August 18, 2016
Barbara Sobko, left, and Karen Buckner By Amy Bickers | August 18, 2016

In 1972, Roberta Flack topped the music charts with The First Time Ever I Saw Your Face. The Godfather was the top-grossing film. The leisure suit was gaining popularity, and a Chevrolet Chevelle could be yours for about $3,000.

In this pop culture landscape of light rock hits and quotable movies, Pink L. Folmar, Jr., MD, graduated from the School of Medicine at UAB and launched a long career in healthcare. He completed a residency and served as chief medical resident before accepting his first position as an internist with Simon-Williamson Clinic in Birmingham.

The average debt of graduating medical students was about $5,000.

Cut to 2014.

Pharrell Williams’ Happy was the No. 1 song of the year. Transformers: Age of Extinction was the top-grossing movie. The Chevrolet Chevelle had long ago gone the way of so many discarded leisure suits.

A native of Montgomery, Folmar and his wife, Miriam, had raised two daughters and a son. He had spent 29 years with Simon-Williamson Clinic. He had experienced the emotional rewards of serving as a small town doctor in Brundidge, Ala., population 2,500, from 2005 to 2010. He was back in Birmingham working at an urgent care group. All the while, he watched the way healthcare and education evolved.

And, according to the Association of American Medical Colleges, the average amount of medical school debt for graduates had climbed to $183,000.

“One of the main things that is very evident in today’s medical school experience is student debt. It’s overwhelming,” says Folmar, who was elected president of the Medical Alumni Association (MAA) three years ago.

Folmar retired in January and is now focused on helping and inspiring the next generation of physicians. “I have told many people that being president of our MAA is easy, because there is so much to boast about in regard to the quality of education and the vast amount of research being done at UAB,” he says.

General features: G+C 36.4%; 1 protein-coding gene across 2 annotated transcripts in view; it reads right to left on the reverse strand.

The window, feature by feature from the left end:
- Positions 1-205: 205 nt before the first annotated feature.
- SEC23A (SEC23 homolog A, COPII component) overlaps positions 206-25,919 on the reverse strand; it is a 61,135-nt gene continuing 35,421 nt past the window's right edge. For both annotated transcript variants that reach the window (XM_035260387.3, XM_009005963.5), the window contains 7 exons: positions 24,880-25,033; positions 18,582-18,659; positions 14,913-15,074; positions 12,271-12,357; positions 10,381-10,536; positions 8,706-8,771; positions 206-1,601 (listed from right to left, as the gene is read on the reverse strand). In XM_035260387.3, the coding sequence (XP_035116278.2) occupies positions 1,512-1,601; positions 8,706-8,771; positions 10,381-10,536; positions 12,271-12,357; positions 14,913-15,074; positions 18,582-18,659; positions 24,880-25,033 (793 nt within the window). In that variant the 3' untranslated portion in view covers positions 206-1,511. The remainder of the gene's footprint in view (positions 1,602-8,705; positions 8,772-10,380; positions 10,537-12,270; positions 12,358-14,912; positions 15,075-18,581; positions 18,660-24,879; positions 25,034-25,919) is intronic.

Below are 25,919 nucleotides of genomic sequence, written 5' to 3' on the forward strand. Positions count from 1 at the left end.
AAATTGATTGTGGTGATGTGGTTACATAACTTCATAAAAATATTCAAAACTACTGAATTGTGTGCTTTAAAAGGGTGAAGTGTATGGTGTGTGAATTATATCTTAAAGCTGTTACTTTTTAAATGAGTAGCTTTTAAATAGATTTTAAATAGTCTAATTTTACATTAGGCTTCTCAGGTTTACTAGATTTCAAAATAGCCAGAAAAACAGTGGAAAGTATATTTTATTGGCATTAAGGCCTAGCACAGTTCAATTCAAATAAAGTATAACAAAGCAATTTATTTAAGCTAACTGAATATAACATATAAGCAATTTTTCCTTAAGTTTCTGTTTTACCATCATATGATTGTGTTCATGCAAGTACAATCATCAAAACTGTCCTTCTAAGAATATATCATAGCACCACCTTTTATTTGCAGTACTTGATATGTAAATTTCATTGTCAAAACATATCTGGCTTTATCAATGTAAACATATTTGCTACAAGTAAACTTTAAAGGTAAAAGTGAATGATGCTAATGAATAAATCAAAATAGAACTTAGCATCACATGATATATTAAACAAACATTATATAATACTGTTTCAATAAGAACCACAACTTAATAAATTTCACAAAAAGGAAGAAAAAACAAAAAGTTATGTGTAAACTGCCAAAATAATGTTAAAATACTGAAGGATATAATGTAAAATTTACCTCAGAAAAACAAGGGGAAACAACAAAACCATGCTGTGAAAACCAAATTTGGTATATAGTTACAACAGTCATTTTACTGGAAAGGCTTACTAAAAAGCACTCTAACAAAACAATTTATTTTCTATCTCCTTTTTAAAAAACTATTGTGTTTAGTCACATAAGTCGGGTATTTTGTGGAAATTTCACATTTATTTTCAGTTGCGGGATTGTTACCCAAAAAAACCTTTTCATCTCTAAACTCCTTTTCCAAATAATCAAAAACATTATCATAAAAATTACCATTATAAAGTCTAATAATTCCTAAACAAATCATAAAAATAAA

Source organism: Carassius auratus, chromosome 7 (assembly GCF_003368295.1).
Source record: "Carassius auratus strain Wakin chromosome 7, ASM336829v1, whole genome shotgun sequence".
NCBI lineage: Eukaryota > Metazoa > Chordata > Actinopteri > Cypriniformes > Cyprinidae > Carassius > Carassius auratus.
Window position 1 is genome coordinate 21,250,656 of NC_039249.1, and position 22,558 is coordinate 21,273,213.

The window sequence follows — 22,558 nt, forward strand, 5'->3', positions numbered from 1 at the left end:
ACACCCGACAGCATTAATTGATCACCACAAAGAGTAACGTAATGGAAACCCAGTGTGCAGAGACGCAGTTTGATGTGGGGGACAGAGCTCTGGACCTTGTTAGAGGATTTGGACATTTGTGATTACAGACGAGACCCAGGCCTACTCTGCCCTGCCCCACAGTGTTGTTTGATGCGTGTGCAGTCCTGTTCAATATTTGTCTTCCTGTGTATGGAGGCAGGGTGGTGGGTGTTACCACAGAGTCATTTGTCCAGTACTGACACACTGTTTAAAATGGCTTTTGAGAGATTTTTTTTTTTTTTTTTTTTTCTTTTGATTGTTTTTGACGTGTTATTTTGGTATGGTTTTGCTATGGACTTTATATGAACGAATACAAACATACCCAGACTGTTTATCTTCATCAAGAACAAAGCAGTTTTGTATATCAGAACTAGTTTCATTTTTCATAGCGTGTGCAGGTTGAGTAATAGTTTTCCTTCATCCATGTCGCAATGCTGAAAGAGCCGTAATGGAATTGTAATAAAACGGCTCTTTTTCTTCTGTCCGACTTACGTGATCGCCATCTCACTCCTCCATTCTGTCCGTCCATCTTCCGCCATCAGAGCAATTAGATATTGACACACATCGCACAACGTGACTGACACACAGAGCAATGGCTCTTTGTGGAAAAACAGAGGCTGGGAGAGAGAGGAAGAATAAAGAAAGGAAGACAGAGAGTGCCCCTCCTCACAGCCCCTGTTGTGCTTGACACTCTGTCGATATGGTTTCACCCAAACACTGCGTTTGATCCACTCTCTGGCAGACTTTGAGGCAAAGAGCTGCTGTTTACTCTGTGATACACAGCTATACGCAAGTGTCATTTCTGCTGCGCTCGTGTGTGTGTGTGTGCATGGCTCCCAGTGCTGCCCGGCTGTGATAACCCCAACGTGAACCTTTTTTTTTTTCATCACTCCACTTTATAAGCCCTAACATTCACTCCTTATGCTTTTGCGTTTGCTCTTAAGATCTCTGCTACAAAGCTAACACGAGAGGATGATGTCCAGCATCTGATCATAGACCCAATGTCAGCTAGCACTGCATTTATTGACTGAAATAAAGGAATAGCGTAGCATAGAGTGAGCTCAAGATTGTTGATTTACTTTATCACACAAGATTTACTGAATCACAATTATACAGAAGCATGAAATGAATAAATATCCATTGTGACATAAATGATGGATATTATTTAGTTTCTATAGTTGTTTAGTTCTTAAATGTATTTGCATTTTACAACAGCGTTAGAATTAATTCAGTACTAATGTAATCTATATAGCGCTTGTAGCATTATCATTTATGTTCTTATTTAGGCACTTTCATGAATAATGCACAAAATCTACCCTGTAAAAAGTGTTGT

He’s putting that high praise for UAB into action. He has made a gift to establish the Pink L. and Miriam R. Folmar Endowed Medical Scholarship, which will support third- or fourth-year students who wish to pursue careers in primary care medicine.

The focus on primary care is deliberate, because as Folmar watched student debt increase, he watched another phenomenon develop: the connection between student indebtedness and specialty choice.

A 1985 study by Virginia Commonwealth University professor Gloria J. Bazzoli, PhD, confirmed the connection: “Trends in debt loads will decrease the number of primary care physicians ... “ she wrote in her study, published in the journal Health Affairs. “New physicians with substantial educational indebtedness will select specialties that promise higher earnings in order to offset large loan repayments.”

Thirty years after that study, the Association of American Medical Colleges released a report stating that the United States will face a shortage of between 12,000 and 31,000 primary care physicians by 2025.

“Hopefully, we can push new physicians toward primary care by helping decrease student debt,” Folmar says. “The scholarship is just a small fraction of tuition right now, but hopefully it will have some impact. If we can show that one individual can do it, maybe we can inspire more to give.”

Folmar and other members of the MAA are committed to teaching future physicians for life on the other side of graduation. Seminars are offered for juniors and seniors so they can hear long-time physicians discuss their careers – the rewards and frustrations, as well as the business side of medical practice. The MAA also provides support for the Medical Student Enrichment Program, emergency assistance to medical students through the Medical Student Assistance Fund, and white coats for first year students.

School of Medicine alumni support is a significant part of the Campaign for UAB. By the end of May, the Alumni Campaign had reached 83 percent of its ambitious $30 million fundraising goal for The Campaign for UAB, with 2,826 medical alumni making contributions totaling more than $24,900,000.

“When I was growing up, my mother often said ‘If someone does something good for you, find a way to pay them back,’” Folmar says. “There were exceptional role models when I was in school here, and there are exceptional role models at UAB now. I’m very proud of my degree from this medical school because of how I’ve seen it grow.

“I want to give back, and I feel the greatest contribution I can give to the School of Medicine is the inspiration to motivate others to give as well – through mentoring, meeting with students, and being involved.”

For information on how to support the School of Medicine: Jackie F. Wood,; (205) 996-0815.